The convergence of favourite victim types has clearly placed coffee-table liberals in a bit of quandary: what narrative should they take? The response has been to ignore the obvious and regale us with a limp-wristed response: bloated with illogicality, and absence of sincerity. Question Time was the forum that gave a human voice to that dishonesty.

The aberrations were thick and fast, but all the responses revolved around the victims, rather than the rapists. Caroline Spelman continued the victim-bashing theme:

"It's not an easy time to be the parent of young teenage girls. You can't just lock them up at 7 o'clock - we don't want to live in a country where we need to lock up young women at 7 o'clock. We try and give them the right values, the right instincts, to keep themselves safe"

As Ed West pointed out, victim-hood has to be blurred in order to substantiate the preferred narrative, but then what are the facts? Was race an issue? Given the evidence at hand, it's pretty clear it was. The Judge, Gerald Clifton, in passing judgement, had this to say:

"Some of you, when arrested, said it was triggered by race."

"That is nonsense. What triggered this prosecution was your lust and greed."iv

Tellingly, that important first sentence was omitted from Question Time. So the defendant's given testimony for motive is dismissed by the presiding judge - why? There is no rational answer as to why he came to that conclusion. However, the Judge was quite happy to recognise that:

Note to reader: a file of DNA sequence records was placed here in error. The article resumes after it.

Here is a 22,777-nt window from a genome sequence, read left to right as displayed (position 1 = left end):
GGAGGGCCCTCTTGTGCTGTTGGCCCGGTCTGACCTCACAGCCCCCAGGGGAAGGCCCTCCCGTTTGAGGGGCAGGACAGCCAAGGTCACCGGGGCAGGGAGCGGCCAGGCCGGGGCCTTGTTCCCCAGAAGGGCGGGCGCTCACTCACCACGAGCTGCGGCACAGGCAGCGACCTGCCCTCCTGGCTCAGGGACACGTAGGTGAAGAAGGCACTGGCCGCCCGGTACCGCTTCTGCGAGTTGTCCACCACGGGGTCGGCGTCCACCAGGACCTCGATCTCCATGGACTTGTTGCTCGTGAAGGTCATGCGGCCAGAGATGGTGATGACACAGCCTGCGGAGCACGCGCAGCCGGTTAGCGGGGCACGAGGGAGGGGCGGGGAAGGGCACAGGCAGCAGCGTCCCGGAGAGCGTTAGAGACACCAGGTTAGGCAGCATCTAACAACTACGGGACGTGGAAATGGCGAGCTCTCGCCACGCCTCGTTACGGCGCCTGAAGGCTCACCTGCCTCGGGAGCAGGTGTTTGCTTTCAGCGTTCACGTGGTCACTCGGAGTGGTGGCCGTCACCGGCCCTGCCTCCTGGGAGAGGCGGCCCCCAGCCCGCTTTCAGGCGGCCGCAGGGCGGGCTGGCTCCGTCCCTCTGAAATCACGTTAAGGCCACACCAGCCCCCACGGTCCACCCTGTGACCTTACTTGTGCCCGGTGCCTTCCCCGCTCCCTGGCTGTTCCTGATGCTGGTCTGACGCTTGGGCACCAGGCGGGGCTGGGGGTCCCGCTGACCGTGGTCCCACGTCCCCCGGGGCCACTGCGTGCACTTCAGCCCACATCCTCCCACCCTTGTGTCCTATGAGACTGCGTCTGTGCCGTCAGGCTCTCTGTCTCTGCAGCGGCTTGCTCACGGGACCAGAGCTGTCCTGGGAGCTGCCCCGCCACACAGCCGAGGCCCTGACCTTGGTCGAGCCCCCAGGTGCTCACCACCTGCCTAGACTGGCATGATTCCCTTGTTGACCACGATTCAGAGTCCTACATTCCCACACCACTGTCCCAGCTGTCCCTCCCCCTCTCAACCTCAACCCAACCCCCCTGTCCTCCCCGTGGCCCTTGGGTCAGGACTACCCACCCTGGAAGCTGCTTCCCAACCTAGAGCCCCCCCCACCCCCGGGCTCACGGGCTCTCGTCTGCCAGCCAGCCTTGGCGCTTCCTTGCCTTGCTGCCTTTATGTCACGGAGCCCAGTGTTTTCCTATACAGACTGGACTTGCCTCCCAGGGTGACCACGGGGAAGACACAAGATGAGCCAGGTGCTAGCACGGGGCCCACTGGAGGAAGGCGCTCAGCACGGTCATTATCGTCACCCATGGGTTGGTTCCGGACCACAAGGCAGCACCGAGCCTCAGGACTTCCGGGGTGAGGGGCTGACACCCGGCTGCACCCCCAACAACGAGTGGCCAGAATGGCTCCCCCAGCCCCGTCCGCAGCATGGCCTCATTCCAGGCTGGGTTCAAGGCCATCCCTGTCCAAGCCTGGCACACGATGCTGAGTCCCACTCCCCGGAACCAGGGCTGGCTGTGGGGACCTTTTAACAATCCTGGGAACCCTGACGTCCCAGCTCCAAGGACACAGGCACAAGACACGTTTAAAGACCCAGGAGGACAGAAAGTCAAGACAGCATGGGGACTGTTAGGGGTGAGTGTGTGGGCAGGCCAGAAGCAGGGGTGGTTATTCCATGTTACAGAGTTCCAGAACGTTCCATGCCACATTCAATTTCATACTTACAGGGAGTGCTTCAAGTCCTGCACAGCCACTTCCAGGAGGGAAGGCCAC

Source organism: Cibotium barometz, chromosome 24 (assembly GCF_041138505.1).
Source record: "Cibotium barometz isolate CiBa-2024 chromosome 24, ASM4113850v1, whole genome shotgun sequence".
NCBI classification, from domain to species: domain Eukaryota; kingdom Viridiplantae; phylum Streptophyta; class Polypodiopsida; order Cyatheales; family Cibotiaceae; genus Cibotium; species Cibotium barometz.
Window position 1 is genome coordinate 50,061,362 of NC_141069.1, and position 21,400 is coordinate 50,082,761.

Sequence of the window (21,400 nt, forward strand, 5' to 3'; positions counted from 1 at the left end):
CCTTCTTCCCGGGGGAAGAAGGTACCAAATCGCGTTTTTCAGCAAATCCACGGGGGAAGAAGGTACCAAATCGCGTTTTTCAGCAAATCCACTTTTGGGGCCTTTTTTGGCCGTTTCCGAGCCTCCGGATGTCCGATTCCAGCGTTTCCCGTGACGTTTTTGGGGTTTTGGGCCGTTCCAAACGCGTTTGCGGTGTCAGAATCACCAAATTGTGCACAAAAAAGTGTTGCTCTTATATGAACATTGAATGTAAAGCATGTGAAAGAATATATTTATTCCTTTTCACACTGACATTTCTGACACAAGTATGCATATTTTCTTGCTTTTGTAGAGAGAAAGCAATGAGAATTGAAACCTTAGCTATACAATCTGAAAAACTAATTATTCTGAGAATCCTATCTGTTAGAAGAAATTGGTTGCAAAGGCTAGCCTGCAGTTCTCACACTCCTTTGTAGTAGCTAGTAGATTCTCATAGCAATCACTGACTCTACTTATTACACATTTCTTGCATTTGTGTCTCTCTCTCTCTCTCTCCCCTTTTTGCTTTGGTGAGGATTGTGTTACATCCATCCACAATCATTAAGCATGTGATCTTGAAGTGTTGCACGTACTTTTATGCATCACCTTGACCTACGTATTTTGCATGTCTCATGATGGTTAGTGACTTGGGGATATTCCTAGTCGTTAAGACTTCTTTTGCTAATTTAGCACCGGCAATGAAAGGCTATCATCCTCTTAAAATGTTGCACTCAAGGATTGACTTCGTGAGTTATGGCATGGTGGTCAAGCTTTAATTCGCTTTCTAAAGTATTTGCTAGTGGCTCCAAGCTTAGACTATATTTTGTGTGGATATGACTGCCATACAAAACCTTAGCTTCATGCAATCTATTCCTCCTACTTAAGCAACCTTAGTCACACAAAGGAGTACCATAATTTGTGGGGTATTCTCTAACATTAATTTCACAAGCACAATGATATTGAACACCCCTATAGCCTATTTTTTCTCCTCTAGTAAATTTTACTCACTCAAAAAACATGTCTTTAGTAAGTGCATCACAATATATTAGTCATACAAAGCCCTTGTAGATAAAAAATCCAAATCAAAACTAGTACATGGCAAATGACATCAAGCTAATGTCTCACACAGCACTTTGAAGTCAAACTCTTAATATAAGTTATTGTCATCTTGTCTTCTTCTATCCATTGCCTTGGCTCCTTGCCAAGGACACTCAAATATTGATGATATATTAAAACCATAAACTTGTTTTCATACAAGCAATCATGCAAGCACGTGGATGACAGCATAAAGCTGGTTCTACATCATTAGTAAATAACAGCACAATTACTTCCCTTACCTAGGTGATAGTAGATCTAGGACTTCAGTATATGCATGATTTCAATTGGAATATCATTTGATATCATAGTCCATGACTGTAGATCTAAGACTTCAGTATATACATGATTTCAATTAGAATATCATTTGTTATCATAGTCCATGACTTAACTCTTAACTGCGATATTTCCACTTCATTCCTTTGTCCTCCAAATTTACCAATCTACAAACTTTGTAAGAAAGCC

"One of the factors leading to that [the abuse] was the fact that they were not part of your community or religion."v

So a clearly demarcated in-group / out-group gave legitimacy for these Pakistanis to rape, abuse and exploit these underage white girls; but no, race was most definitely not a presiding factor. What sort of rhetorical ploys must you play to avoid the syncretism of these points? These girls belonged to a different ethno-religious group; that innate difference gave credence and justification for their exploitation by these Asian men. Their race, or ethnicity, was a defining factor of them being an 'out-group': distinct members of the 'other' in the eyes and minds of these men. We need candour here, not sophistry.

This case has scratched the surface of the enormous gulf between the attitudes of certain men whose culture is predominantly honour based, clan based, and primitively patriarchal, and the wider habits of Westerners, specifically Western women, in It's a gulf that seems irreconcilable in the face of the relativistic fudge of multiculturalism; harrowingly, it's a divergence that gave substance to the perversions of these particular Pakistani men. One of the sentenced men encapsulated this division:

“You white people train them in sex and drinking, so when they come to us they are fully trained”.vii

The polarisation of identity and culture has pitted two world-views against one another. As Brendan O'Neill put it:

“For a variety of reasons – mainly because the attitudes and behaviour of white working-class women are so profoundly at odds with the outlook of conservative Muslim communities – there is a tendency among many Muslims to look upon such women as inferior, as 'sluts'.”viii

This isn't a recondite point; Rochdale's MP, Simon Danczuk, has made it crystal clear what the truth of the matter is:

"I [Allison Pearson] spoke to Mr Danczuk yesterday, and he strenuously disputes claims that this is a one-off case, or even a recent phenomenon. The grooming of white girls by a small sub-section of the Pakistani community was being discussed in Blackburn council 15 years ago."